Created | Updated Jul 25, 2013
How many floors does the tallest building in The City of London have?
Now remember that - it may help you in a pub quiz one day!
At this point, the brightest readers will have figured out why the building is officially called Tower 42, but to many people, the building that has dominated the skyline of the square mile since the start of the 1980s will always be known as the Natwest Tower.
From the Drawing Board
In May, 1970, planning permission was granted for what was to be a 650ft (198m) tall tower, but the resultant building was not 650ft tall. It was 600ft (183m). Designed by Richard Seifert, it was the tallest cantilevered building in the world when it opened. In a cantilevered building, the loads on the floors are fully balanced by a central shaft. This allows the building to be tall, but not have much floor space. This was okay for the tower because it could not have a large footprint. It was allowed to be so tall because the developers had combined the air rights1 for the building with that for the next-door site.
The foundations of the tower reach 160ft (50m) down into the clay. The building was developed for National Westminster Bank, and from this grew one of the big myths about the building. It is said that the floor plan was designed to replicate the bank's famous logo. Seifert denied this, but that didn't stop the bank using shots of the building in its adverts.
Construction took only nine years, and it opened in 1980, taking the title of the UK's tallest building away from The Post Office Tower (now BT Tower). Queen Elizabeth II officially opened the building in June, 1981. The cost of the project was £72million. It was claimed to be the straightest skyscraper yet built thanks to the lasers that were used to monitor its construction.
Two Big Bangs
As the face of banking changed after the 'Big Bang2', the limited floor space that the Natwest Tower provided started to hinder the company's performance. Then an even bigger bang happened. The IRA set off a bomb in the Bishopsgate area of London in 1993, causing vast damage to the tower. It was refurbished, but when it reopened in 1995, Natwest decided not to reoccupy the building.
After renaming it the International Finance Centre, they sold it. The new owners, Greycoat, renamed it Tower 42. It now houses offices and two restaurants, both of which are very exclusive.
The building lost its title of the UK's tallest building when the 235m (762ft) One Canada Square (The Canary Wharf Tower) opened in 1991. At the time of writing, it sits fourth in the list of London's tallest buildings, behind the twin 199m (647ft) Citigroup and HSBC towers in the Canary Wharf development. It still ranks as the tallest building in Central London.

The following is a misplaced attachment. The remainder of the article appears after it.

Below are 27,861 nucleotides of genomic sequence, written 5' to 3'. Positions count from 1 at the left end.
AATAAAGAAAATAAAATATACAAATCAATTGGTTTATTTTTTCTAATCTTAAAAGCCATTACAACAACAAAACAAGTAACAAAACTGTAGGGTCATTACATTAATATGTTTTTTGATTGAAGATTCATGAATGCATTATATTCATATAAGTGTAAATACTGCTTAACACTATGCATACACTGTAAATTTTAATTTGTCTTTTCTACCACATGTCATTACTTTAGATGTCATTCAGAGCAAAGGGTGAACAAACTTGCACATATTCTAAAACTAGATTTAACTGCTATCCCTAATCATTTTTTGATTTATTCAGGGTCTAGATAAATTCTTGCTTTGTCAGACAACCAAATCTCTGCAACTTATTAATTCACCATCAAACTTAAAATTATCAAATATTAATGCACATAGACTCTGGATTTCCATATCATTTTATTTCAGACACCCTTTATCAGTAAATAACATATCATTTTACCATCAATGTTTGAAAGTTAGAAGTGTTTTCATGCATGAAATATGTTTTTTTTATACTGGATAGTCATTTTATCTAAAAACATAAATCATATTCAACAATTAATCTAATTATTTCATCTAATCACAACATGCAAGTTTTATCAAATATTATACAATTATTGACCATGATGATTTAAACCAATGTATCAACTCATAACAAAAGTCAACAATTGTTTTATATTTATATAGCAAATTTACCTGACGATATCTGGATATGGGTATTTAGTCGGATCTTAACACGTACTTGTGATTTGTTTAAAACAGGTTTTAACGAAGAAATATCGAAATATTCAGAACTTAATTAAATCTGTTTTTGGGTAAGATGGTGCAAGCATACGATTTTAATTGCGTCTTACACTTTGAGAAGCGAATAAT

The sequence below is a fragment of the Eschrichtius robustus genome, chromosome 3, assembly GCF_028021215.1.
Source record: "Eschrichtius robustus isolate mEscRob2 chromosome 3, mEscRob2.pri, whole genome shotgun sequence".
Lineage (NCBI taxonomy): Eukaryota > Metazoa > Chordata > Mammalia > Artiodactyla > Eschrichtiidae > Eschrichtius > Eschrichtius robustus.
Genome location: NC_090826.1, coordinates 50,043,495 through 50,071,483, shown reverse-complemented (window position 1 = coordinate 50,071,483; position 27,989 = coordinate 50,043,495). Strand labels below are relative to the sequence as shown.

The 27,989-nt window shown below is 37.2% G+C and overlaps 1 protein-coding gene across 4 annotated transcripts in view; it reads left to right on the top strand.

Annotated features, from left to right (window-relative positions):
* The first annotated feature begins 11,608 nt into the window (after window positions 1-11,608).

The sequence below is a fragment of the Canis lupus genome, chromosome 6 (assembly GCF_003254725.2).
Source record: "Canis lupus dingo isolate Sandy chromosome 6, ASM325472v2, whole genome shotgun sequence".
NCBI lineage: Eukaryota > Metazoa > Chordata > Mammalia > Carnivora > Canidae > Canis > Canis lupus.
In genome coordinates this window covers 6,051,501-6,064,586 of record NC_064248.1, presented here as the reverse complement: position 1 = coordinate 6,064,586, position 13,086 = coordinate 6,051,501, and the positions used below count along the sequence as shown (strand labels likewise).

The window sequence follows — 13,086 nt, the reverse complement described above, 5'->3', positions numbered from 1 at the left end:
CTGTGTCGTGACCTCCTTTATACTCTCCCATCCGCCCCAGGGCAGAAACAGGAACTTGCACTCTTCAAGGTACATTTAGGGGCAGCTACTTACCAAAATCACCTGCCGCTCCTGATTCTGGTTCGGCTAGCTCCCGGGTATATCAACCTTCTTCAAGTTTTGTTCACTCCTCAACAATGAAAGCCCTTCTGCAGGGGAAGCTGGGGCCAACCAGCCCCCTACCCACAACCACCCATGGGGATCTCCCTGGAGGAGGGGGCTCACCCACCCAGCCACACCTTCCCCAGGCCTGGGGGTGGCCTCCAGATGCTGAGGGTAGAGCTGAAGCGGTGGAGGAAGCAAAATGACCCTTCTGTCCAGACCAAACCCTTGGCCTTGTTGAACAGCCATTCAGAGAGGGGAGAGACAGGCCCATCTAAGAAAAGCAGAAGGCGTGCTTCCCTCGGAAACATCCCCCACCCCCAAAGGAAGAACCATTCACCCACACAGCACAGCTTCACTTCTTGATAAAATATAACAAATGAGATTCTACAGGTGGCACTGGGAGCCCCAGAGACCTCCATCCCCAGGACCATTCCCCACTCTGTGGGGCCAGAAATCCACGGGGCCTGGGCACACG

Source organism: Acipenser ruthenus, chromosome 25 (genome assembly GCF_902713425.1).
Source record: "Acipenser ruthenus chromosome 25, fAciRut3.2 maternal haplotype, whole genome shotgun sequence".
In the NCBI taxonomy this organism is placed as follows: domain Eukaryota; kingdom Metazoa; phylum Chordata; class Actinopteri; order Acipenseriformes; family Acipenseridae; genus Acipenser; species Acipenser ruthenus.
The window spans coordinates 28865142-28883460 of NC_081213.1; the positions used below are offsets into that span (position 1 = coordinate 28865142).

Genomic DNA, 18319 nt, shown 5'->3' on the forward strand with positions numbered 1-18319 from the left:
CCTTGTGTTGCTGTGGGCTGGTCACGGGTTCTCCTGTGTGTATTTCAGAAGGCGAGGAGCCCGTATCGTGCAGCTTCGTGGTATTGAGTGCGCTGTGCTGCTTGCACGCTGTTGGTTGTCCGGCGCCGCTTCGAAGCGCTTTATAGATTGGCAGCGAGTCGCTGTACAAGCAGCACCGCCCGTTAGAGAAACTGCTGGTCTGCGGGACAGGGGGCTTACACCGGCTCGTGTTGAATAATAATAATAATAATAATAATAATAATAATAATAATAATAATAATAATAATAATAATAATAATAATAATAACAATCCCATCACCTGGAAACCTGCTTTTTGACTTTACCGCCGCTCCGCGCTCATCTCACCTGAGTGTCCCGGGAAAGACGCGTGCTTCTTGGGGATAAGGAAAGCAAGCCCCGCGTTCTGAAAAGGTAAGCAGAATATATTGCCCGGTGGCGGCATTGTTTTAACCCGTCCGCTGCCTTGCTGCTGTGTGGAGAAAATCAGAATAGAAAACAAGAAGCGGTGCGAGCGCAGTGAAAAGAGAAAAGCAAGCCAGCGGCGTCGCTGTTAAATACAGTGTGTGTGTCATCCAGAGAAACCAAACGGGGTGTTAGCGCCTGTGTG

Where to Find it
The tower stands on a patch of land between Broad Street and Bishopsgate, north of Threadneedle Street and south of London Wall. It is a short walk from Liverpool Street and Bank stations and is not too hard to find.
It can also be found by watching the Hitchhiker's Guide To The Galaxy television series, where it features at one point.
Of Playwrights and Plotters
The site that the tower currently occupies has been occupied by a number of buildings that have played an important part in the history of London:
Gresham House, built in 1563 by Sir Thomas Gresham. Gresham was a businessman who helped set up the Royal Stock Exchange. Upon the death of his wife in 1596, Gresham House became the 'Institute for Physic, Civil Law, Music, Astronomy, Geometry and Rhetoric', as directed by Gresham's will (Sir Thomas died 17 years earlier). Students at Gresham College, described as the Third University of England by Chief Justice Coke in 1612, included Robert Hooke, Sir Christopher Wren and the composer John Bull. The building survived the Great Fire, and saw use as a garrison, a Guildhall and Royal exchange. The College moved to Gresham Street. Gresham house was demolished in 1768 and a new Gresham house was built in its place.
Crosby Hall, built in 1466 and named after local politician Sir John Crosby. One of its famous visitors was King Richard III, and another was William Shakespeare. The Bard set a scene of Richard III where the Duke of Gloucester plotted his route to the crown in Crosby Hall.
Crosby Place, which was built in 1596, the year that Richard III was written.
The City of London Club, which was founded in 1830.
Palmerston House was a building that survived from the 19th Century, through both world wars. It was named after the Third Viscount Palmerston. It stood at 51-55 Broad Street. It was occupied for some time by the Cunard Steam Shipping Company.
All your Quiz Question Answers
Although the tower is named after its 42 floors, if you include the building below it, the complex is 47 floors high.
On a clear day, you should be able to see for 50km from the top of the tower: that's if you could actually get onto the roof, which the public can't.
If you threw Howard from the Halifax adverts off the top of the former Natwest Tower, ignoring air resistance, it would take him 6.1 seconds to hit the ground. He would be travelling at 60m/s.
The tower provides 23,230m2 of floor space. This is approximately one millionth of a Wales. One Canada Square provides 115,000m2, almost five times the space.
Each month the tower sees 54,000 items of post and 12,000 courier packages.
3200 people work in the tower complex.
When the tower opened in 1980, it cost £72million. When it was sold in 1998, it was worth £226million, a 3.1 fold increase if you ignore inflation, which between 1980 and 1998 had devalued money by over 40%. As a comparison to the increasing price of the tower, the British record football transfer in 1980 was Andy Gray's £1.469million move from Aston Villa to Wolves in 1979. In 1998, the British record was £15million, Alan Shearer's 1996 move from Blackburn to Newcastle. This was a ten-fold increase.